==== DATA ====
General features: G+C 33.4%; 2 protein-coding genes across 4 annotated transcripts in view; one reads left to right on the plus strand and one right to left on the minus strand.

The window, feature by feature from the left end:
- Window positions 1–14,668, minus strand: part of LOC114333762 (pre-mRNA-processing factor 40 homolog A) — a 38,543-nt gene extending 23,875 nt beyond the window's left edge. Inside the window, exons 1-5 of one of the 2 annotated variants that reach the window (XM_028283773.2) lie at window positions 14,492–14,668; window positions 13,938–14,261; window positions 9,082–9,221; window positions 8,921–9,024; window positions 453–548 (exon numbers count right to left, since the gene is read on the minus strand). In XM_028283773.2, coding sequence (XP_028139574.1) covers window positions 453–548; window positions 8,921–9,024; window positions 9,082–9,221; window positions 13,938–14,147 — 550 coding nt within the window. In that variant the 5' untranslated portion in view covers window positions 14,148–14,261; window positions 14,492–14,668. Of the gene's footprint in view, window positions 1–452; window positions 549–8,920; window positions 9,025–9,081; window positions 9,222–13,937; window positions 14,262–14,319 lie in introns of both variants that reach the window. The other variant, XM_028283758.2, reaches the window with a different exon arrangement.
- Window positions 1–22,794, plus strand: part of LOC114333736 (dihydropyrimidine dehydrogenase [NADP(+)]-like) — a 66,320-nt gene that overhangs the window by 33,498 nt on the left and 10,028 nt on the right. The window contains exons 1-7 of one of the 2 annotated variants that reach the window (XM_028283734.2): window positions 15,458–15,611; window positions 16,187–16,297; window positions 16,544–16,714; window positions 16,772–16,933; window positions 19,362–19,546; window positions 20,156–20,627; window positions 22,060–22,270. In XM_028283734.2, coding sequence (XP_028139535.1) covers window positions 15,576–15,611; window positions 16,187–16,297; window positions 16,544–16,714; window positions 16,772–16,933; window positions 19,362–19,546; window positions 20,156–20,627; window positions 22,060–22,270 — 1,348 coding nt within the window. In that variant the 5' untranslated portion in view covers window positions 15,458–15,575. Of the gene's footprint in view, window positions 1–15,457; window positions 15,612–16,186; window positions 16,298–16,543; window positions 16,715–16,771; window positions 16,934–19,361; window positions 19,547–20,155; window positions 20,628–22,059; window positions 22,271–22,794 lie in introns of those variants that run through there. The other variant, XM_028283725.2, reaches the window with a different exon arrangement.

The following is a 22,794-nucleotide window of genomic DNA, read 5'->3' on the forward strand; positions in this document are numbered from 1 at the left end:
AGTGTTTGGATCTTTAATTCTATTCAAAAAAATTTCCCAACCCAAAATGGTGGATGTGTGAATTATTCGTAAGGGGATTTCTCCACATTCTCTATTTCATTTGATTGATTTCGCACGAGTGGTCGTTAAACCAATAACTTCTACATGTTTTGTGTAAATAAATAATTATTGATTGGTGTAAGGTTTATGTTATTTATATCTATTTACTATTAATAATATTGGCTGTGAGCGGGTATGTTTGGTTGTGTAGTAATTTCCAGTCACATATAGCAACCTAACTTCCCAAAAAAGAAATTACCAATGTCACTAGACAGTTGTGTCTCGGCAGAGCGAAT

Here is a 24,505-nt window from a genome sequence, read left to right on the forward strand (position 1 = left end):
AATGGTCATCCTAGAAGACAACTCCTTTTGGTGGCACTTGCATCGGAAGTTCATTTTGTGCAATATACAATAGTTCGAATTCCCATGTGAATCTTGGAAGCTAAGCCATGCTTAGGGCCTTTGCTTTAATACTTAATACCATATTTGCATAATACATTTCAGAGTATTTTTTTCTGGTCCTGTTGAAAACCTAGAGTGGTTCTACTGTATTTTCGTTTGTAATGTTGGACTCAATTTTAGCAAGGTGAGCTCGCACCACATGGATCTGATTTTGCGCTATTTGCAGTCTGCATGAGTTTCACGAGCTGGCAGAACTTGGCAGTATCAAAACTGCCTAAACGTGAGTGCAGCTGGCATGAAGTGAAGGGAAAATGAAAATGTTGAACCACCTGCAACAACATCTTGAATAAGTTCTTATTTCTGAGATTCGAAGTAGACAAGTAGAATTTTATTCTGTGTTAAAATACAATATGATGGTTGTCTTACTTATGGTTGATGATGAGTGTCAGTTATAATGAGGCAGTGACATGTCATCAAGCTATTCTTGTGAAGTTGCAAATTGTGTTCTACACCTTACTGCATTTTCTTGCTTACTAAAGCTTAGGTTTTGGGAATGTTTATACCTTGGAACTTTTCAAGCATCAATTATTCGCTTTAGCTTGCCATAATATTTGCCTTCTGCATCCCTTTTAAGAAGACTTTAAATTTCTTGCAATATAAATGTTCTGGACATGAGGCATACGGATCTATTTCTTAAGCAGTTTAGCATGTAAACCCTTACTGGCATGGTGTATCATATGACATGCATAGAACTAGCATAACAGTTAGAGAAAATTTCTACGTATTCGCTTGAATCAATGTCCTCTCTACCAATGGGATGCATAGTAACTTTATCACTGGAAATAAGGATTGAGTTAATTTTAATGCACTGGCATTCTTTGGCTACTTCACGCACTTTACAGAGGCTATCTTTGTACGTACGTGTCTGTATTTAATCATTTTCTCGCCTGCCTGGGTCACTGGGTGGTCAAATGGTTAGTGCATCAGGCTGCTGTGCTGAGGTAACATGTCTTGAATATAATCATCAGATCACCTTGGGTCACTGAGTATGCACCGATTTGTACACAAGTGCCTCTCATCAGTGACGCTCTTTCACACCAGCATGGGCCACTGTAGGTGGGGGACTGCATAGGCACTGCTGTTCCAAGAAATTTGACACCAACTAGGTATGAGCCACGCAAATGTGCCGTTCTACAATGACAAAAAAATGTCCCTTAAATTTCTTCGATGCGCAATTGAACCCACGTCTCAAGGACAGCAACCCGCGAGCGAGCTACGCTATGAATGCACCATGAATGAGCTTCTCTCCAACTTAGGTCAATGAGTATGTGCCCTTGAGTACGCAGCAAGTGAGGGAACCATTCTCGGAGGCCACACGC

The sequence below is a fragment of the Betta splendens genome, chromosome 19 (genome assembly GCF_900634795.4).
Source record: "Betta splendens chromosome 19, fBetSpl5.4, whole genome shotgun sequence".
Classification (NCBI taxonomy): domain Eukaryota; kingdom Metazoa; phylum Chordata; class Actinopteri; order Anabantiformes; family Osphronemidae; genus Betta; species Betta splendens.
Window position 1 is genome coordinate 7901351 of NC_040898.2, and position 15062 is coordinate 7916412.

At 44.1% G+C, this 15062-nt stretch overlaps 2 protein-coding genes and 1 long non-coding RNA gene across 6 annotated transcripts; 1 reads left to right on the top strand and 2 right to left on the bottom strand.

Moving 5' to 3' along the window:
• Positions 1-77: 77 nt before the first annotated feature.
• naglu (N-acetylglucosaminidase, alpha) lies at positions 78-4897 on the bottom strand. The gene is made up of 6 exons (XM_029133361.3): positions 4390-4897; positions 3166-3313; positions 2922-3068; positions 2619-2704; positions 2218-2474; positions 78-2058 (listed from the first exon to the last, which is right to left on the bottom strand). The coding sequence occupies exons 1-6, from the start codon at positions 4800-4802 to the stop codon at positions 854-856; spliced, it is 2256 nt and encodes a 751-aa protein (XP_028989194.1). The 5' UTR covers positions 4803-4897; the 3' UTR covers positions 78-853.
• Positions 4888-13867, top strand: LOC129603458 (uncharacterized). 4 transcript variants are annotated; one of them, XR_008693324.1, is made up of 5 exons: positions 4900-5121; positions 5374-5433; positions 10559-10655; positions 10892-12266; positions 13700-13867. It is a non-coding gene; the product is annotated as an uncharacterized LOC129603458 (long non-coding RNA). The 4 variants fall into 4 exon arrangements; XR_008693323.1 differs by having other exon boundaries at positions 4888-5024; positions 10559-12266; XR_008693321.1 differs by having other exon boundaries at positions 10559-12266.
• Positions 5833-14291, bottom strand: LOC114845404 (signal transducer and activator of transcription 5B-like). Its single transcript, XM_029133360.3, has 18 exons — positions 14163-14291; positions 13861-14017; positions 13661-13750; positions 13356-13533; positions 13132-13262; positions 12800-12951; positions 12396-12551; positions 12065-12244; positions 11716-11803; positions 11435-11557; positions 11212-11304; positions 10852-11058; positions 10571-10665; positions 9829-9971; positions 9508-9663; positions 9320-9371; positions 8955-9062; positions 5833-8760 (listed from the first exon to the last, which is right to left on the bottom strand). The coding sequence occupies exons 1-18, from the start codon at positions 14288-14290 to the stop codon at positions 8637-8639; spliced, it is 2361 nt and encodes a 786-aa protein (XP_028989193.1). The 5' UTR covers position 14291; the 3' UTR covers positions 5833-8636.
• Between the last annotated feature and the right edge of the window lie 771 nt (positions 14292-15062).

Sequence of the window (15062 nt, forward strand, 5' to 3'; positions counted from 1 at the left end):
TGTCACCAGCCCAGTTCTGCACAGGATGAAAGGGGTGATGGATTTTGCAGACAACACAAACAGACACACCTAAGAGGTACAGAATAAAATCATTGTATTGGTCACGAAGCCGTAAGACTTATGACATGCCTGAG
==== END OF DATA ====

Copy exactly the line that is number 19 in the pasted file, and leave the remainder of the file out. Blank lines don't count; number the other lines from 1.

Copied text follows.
• Between the last annotated feature and the right edge of the window lie 771 nt (positions 14292-15062).